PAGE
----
The Rise of Oblivion Lin: A Decentralized Apocalypse

Oblivion Lin was an unremarkable college student until the apocalypse hit. The world as he knew it was gone, replaced by a chaotic wasteland of destruction and despair. But instead of giving up, Oblivion saw an opportunity to create something new.

Using his knowledge of computer science, he began developing a decentralized internet, free from the control of any central authority or corporation. With the help of fellow survivors, he built a network that allowed people to communicate, share information, and trade goods and services.

But their success did not go unnoticed. The government, desperate to maintain control, began cracking down on their activities. Oblivion and his team were forced to flee, constantly on the run from those who sought to silence them.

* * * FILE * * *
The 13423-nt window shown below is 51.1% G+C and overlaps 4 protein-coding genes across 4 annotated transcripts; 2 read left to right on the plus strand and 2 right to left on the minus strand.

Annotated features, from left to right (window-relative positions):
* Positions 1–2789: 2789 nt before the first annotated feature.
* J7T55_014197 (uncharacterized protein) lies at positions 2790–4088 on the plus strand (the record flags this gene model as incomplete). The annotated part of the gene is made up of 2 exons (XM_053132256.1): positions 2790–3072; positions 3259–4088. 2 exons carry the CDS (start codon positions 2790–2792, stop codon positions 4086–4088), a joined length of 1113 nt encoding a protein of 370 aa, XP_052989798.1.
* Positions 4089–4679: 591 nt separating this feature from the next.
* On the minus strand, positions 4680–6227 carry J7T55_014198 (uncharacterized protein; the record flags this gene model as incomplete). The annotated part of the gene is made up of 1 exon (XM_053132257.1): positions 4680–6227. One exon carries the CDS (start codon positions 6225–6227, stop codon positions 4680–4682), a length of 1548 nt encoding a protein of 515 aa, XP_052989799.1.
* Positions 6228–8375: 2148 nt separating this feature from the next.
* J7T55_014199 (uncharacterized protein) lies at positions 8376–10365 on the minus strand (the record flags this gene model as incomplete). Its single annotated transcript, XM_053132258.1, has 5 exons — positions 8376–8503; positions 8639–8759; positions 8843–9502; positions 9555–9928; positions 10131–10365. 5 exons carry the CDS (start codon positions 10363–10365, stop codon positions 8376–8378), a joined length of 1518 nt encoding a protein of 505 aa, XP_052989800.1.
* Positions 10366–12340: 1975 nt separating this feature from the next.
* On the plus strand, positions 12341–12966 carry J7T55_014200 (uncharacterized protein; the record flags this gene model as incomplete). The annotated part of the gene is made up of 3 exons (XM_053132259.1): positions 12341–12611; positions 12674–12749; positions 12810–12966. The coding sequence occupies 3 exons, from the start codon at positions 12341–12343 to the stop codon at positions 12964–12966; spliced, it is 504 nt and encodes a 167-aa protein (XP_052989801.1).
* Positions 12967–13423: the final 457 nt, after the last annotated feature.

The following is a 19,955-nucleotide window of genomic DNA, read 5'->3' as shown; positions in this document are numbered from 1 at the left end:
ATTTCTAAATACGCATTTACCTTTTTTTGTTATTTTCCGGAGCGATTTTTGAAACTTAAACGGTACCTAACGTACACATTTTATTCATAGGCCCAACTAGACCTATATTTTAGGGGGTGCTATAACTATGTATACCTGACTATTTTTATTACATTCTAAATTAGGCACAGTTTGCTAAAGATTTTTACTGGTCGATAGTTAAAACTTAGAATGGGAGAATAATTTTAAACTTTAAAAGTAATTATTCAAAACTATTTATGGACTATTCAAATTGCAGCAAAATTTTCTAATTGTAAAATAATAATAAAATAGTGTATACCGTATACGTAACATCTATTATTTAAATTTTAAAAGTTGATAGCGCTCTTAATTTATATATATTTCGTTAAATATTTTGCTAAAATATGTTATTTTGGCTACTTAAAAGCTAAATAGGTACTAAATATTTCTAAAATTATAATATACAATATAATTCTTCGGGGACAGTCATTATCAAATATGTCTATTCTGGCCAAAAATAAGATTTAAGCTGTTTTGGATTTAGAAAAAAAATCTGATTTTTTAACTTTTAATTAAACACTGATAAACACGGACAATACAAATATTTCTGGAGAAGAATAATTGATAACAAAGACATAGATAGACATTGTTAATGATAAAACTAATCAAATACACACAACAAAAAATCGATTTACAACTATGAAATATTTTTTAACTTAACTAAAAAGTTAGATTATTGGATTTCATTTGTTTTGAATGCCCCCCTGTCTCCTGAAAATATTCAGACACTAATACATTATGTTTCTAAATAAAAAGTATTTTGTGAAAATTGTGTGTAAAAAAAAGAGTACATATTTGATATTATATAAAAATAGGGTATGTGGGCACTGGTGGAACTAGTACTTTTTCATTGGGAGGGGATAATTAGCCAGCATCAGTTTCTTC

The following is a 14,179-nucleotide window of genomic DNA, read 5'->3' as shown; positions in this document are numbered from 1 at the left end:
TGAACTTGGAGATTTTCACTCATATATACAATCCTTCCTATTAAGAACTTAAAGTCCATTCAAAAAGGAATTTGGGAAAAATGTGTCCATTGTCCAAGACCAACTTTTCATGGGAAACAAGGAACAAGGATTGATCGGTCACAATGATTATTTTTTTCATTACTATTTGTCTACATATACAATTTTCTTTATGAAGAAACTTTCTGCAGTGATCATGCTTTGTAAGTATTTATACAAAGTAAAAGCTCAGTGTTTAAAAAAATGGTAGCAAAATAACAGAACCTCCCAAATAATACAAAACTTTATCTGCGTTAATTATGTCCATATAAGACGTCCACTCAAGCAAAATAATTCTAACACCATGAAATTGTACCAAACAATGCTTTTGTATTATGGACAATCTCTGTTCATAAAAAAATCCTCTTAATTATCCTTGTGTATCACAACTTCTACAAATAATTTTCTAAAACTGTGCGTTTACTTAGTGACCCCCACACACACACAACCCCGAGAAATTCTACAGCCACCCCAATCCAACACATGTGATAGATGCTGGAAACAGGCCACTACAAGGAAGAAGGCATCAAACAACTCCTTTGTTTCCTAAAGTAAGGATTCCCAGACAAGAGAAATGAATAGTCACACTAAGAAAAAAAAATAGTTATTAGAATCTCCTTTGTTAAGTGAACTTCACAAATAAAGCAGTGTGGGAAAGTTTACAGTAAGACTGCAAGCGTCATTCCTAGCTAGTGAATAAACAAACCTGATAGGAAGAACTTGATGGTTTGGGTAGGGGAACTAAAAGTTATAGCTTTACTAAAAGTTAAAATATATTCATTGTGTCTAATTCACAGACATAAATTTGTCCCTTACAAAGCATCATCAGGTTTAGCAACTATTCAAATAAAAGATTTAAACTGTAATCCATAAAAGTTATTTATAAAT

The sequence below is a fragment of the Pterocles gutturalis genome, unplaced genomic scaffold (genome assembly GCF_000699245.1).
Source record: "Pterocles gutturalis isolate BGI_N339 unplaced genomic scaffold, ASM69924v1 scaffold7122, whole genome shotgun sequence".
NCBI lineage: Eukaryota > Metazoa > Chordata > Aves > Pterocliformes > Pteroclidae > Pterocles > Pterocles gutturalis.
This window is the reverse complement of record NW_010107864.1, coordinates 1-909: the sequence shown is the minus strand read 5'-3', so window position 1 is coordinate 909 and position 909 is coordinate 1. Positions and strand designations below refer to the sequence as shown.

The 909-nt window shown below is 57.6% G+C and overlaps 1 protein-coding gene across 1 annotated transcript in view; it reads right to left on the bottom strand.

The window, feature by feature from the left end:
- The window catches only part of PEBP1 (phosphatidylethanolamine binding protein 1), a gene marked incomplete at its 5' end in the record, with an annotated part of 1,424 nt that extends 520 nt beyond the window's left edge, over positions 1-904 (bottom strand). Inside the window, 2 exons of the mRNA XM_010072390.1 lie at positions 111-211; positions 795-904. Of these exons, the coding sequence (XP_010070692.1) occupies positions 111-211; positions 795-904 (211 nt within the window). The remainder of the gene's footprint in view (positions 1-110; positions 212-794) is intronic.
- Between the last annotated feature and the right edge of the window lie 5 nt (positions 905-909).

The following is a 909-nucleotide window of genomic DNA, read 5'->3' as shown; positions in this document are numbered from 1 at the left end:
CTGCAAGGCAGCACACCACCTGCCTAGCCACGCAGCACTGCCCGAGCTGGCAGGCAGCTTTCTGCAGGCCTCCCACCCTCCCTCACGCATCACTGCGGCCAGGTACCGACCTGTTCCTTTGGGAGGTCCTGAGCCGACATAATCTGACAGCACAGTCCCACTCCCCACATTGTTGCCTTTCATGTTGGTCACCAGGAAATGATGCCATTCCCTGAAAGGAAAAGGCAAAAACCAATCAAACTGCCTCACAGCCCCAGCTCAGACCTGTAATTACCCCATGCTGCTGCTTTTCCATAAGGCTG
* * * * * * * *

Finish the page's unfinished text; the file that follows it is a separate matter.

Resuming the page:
As they traveled across the ruins of the former world, they discovered a glimmer of hope in the form of Starlink, a satellite internet service that had managed to survive the apocalypse. With the help of Starlink, they were able to expand their network, reaching more and more people who were hungry for freedom and connection.

But even as their network grew, they were still hunted by those who saw them as a threat. It was only through their determination and resilience that they were able to continue their mission, paving the way for a new world that was truly decentralized.

As they celebrated their successes, they received news of the second scheduling video conference for the employment of 2023 graduates from ordinary colleges and universities nationwide. Oblivion and his team saw this as an opportunity to recruit new talent and continue their mission.

But as they made plans to attend the conference, they knew that danger lurked around every corner. The government was closing in, and their time was running out. Would they be able to recruit enough people to ensure the success of their network? Or would they be silenced forever, their dreams of a decentralized apocalypse crushed under the weight of authoritarian control?